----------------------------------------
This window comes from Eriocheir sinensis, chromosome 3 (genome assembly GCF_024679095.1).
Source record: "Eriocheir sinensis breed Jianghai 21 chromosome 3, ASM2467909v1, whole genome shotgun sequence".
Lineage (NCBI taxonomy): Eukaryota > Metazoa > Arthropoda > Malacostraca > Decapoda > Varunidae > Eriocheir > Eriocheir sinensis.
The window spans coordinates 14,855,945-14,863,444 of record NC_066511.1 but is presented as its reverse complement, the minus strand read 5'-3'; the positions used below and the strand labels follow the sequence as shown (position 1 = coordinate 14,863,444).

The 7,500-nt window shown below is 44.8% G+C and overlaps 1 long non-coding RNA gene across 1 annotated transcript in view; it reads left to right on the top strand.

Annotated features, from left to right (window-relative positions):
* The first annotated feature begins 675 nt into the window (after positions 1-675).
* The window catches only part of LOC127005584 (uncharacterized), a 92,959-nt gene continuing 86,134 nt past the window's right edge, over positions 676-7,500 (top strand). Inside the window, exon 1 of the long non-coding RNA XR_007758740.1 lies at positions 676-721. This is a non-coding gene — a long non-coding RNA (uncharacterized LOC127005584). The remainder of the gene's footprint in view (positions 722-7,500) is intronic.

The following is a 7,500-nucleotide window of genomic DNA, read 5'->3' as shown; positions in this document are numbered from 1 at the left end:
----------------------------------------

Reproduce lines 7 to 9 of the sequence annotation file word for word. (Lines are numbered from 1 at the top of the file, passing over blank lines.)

* The first annotated feature begins 675 nt into the window (after positions 1-675).
* The window catches only part of LOC127005584 (uncharacterized), a 92,959-nt gene continuing 86,134 nt past the window's right edge, over positions 676-7,500 (top strand). Inside the window, exon 1 of the long non-coding RNA XR_007758740.1 lies at positions 676-721. This is a non-coding gene — a long non-coding RNA (uncharacterized LOC127005584). The remainder of the gene's footprint in view (positions 722-7,500) is intronic.

The following is a 7,500-nucleotide window of genomic DNA, read 5'->3' as shown; positions in this document are numbered from 1 at the left end: